Friday, February 29, 2008

What We Want

It was reading this article that made me think more than just a little bit. The writer proposes that far from being disenchanted, the youth of Malaysia don't actually want to revolutionise; rather, stability, and economic success are at the forefront of their minds.

I beg to differ from the assumption of the article. Quite frankly, from what I have observed, the majority of Malaysian youngsters and my peers that I do know don't actually know what they want.

At times, I wonder whether I know what I want as well, so I am not always exempted from this opinion myself. Moments of doubts always hits me in waves; a recent one hit harder than usual. But having doubts, I suppose, is different to not knowing what you want.

The people that I know, the people that I talk about, they don't know what they want. Quite frankly, they make up a big percentage of my peers, the current generation. A lot of my friends don't know what they want to do with themselves. They don't know of the kind of jobs or fields that they want to do, studying what they studied only because of parental or peer pressure.

A lot of my peers do not have much of an opinion on the actual elections. Despite the wealth of information and statistics that are available should they look for it, many don't. Many, as stated in the article, are indeed interested in having stability and economic success. This, however, has to be quantified in the personal: many of my friends want stability of jobs, because they want to get the nice perks of a nice job. A nice car. A nice house. All the nice materials that comes along with it.

Hence, many agree to be shoehorned into stability: into accounting, into law, into a private education, into anything and everything that can be deemed to further their needs. That furthers them closer to what they want.

So a lot of us are conservative about what we want, as the article puts it. I say for a large part that it is not untrue, but that is because we don't actually know what we want. A lot of us don't actually feel what we want. Quite frankly, the state of society do not allow for us to fully explore what it is what we want.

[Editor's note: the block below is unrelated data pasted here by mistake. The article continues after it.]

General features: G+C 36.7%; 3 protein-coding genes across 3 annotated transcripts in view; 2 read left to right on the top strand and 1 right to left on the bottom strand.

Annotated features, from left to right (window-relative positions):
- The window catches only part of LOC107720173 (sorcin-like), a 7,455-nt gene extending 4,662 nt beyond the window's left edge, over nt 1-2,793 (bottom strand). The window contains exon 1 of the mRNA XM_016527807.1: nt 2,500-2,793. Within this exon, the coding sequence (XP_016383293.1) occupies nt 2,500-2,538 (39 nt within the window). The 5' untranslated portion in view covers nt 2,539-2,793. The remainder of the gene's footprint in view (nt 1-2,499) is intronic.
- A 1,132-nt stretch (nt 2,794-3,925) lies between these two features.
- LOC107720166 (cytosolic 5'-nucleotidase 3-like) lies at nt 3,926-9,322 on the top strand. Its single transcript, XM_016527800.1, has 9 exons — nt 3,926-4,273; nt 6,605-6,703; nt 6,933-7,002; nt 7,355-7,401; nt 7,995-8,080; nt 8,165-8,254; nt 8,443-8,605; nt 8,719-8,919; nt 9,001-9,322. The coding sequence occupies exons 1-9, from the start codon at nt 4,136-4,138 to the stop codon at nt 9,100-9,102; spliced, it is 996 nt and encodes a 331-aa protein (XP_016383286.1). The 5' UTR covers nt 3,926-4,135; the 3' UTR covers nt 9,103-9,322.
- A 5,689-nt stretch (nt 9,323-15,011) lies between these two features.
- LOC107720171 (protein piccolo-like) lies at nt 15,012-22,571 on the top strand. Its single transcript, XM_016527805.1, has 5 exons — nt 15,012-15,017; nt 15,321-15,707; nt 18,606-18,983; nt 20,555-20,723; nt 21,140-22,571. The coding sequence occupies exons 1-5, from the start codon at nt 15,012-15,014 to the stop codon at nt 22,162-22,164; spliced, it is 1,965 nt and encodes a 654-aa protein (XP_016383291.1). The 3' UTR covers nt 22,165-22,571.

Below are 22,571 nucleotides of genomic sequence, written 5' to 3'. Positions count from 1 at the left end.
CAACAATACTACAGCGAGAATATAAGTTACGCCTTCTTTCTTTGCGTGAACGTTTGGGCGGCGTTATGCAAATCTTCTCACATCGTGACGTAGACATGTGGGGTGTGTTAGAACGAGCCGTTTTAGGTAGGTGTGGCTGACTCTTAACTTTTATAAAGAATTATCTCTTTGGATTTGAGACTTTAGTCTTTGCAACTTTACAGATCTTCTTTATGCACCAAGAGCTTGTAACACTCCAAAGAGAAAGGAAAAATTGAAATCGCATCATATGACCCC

And when we do know what we want, we don't know how to get what we want. Once again, society do not fully support many ventures beyond conventionality and conservatism. And when it comes to politics, to elections...forget about it.

A mental straw poll off the top of my head would put the people who do make the effort, who do register to vote and wish to have a say in the running of the country, in the minority. The rest are content to sit back and enjoy the view. If they are indeed content, then that is completely fine. Unlike a few others, I believe that someone has just as much right to not vote as they do to vote, so long as their decision is an informed one, and one that they made themselves. Unfortunately, however, this is probably why we won't, as the article puts it, revolutionise.

After all, how can you revolutionise, if you don't actually know what you want to revolutionise for?

How can you change if you don't know what it is that you're changing to? And, for that matter, what you're changing from?

Tricky.

Thursday, February 28, 2008

Korean Cinema

"Anyeong ha seyo," I greeted my handler as I arrived at Incheon International Airport. "Ooh, ooh," she gasped, before catching her breath, "you speak Korean!" "Well, no," I corrected her, "I just watched Winter Sonata."

An answer that no doubt a fair amount of people across Asia can give. That, and 'Full House', 'Love Story at Harvard', and many others that might jump to your mind. They are all Korean dramas, part of the Hallyu wave that swept across Asia during the late years of the last millennium. Initially referred to TV serials that became ultra popular, it came to encompass pretty much everything that came out of Korea. I say swept, but in truth, the wave is still sweeping, judging by the reaction given to popular Korean singer Rain when he dropped by here recently.

Not getting left behind are their movies, and that particular wave is not just limited to Asia. It's more like a typhoon, a freak of mother nature that rampages in cinemas worldwide. Rare is the international film festival that passes without the inclusion of some Korean films.

It helps, of course, that national law favours the films heavily. The Screen Quota system ensures that there is a number of screening days per year that is reserved for local films (it currently stands at around the 70 day mark, reduced from over 140 days due to the Free Trade Agreement with the United States earlier this year). It helps to the Korean films to remain visible. In the United States, films would be lucky to survive half that long at the box office. This ruling has helped to make Korean cinema more popular and profitable that it might have been otherwise (though the long term effects of the reduced quota remains to be seen).